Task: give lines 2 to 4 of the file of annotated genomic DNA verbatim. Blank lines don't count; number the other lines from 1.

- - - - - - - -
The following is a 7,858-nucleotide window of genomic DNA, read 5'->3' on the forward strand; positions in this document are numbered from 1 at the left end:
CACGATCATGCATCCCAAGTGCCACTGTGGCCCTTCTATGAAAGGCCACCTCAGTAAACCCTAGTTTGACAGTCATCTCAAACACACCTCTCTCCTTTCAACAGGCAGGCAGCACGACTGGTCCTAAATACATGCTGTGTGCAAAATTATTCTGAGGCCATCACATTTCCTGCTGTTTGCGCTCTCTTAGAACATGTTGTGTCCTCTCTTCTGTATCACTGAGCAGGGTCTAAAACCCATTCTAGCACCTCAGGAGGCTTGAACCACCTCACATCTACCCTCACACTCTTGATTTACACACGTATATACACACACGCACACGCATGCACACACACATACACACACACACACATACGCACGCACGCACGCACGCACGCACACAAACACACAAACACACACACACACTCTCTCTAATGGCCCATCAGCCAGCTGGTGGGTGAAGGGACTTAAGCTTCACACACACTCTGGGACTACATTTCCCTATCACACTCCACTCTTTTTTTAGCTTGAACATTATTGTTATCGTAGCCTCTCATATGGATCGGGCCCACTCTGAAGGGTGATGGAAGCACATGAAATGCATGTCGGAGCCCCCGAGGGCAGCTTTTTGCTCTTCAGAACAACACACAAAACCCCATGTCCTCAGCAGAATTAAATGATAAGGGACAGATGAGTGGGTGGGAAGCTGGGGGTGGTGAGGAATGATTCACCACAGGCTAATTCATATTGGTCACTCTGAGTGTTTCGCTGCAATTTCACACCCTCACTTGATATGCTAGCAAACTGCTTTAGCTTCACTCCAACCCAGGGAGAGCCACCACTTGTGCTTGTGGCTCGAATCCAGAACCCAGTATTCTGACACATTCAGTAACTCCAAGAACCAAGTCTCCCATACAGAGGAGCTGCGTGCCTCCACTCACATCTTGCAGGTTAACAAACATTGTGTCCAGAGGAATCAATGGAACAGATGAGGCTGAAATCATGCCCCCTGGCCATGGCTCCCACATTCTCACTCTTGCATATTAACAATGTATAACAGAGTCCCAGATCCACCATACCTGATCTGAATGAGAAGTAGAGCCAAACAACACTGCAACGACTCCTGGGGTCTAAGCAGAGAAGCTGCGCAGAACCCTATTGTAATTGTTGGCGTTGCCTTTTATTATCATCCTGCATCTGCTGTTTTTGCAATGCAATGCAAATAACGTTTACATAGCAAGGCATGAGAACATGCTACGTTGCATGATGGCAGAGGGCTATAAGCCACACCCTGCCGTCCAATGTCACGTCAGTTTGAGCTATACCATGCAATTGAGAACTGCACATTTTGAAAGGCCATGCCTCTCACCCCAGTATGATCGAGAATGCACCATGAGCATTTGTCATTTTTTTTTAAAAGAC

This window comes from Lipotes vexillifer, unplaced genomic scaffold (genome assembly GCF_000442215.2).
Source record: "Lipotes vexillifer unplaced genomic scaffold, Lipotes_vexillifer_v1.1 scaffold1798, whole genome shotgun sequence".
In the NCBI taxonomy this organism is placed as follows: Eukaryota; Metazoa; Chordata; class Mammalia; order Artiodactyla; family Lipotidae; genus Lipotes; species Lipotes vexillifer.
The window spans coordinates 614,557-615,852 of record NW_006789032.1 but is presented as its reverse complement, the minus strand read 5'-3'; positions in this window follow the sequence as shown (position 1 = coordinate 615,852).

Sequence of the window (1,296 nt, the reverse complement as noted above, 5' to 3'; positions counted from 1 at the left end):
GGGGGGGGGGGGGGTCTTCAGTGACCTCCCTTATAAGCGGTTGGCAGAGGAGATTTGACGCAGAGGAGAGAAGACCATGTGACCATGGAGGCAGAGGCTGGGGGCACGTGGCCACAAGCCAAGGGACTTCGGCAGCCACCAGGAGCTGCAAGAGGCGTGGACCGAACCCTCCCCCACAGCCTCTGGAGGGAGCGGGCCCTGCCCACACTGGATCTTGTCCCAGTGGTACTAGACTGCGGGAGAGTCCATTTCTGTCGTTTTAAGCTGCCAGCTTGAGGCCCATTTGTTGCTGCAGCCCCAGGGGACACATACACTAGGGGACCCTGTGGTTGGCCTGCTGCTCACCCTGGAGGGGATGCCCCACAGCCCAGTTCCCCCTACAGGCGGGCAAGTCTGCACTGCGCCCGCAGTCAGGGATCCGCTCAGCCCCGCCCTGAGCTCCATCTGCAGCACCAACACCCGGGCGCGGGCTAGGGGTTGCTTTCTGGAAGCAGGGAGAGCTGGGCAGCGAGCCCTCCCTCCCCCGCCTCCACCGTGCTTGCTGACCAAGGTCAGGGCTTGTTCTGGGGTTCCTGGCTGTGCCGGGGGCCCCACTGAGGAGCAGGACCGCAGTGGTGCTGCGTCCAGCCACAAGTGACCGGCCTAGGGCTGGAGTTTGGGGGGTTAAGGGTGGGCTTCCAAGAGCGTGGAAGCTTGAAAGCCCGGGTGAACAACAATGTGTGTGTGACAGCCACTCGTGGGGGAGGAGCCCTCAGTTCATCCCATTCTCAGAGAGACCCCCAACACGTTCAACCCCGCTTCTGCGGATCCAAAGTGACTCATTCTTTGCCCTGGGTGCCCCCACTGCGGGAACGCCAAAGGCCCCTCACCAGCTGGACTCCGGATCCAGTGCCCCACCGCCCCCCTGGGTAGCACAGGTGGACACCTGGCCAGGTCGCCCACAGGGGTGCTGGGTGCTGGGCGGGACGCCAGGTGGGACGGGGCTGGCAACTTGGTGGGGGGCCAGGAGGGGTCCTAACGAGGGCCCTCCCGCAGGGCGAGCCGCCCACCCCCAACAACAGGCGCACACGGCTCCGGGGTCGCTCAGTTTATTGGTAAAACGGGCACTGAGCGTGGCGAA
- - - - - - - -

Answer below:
CACGATCATGCATCCCAAGTGCCACTGTGGCCCTTCTATGAAAGGCCACCTCAGTAAACCCTAGTTTGACAGTCATCTCAAACACACCTCTCTCCTTTCAACAGGCAGGCAGCACGACTGGTCCTAAATACATGCTGTGTGCAAAATTATTCTGAGGCCATCACATTTCCTGCTGTTTGCGCTCTCTTAGAACATGTTGTGTCCTCTCTTCTGTATCACTGAGCAGGGTCTAAAACCCATTCTAGCACCTCAGGAGGCTTGAACCACCTCACATCTACCCTCACACTCTTGATTTACACACGTATATACACACACGCACACGCATGCACACACACATACACACACACACACATACGCACGCACGCACGCACGCACGCACACAAACACACAAACACACACACACACTCTCTCTAATGGCCCATCAGCCAGCTGGTGGGTGAAGGGACTTAAGCTTCACACACACTCTGGGACTACATTTCCCTATCACACTCCACTCTTTTTTTAGCTTGAACATTATTGTTATCGTAGCCTCTCATATGGATCGGGCCCACTCTGAAGGGTGATGGAAGCACATGAAATGCATGTCGGAGCCCCCGAGGGCAGCTTTTTGCTCTTCAGAACAACACACAAAACCCCATGTCCTCAGCAGAATTAAATGATAAGGGACAGATGAGTGGGTGGGAAGCTGGGGGTGGTGAGGAATGATTCACCACAGGCTAATTCATATTGGTCACTCTGAGTGTTTCGCTGCAATTTCACACCCTCACTTGATATGCTAGCAAACTGCTTTAGCTTCACTCCAACCCAGGGAGAGCCACCACTTGTGCTTGTGGCTCGAATCCAGAACCCAGTATTCTGACACATTCAGTAACTCCAAGAACCAAGTCTCCCATACAGAGGAGCTGCGTGCCTCCACTCACATCTTGCAGGTTAACAAACATTGTGTCCAGAGGAATCAATGGAACAGATGAGGCTGAAATCATGCCCCCTGGCCATGGCTCCCACATTCTCACTCTTGCATATTAACAATGTATAACAGAGTCCCAGATCCACCATACCTGATCTGAATGAGAAGTAGAGCCAAACAACACTGCAACGACTCCTGGGGTCTAAGCAGAGAAGCTGCGCAGAACCCTATTGTAATTGTTGGCGTTGCCTTTTATTATCATCCTGCATCTGCTGTTTTTGCAATGCAATGCAAATAACGTTTACATAGCAAGGCATGAGAACATGCTACGTTGCATGATGGCAGAGGGCTATAAGCCACACCCTGCCGTCCAATGTCACGTCAGTTTGAGCTATACCATGCAATTGAGAACTGCACATTTTGAAAGGCCATGCCTCTCACCCCAGTATGATCGAGAATGCACCATGAGCATTTGTCATTTTTTTTTAAAAGAC

This window comes from Lipotes vexillifer, unplaced genomic scaffold (genome assembly GCF_000442215.2).
Source record: "Lipotes vexillifer unplaced genomic scaffold, Lipotes_vexillifer_v1.1 scaffold1798, whole genome shotgun sequence".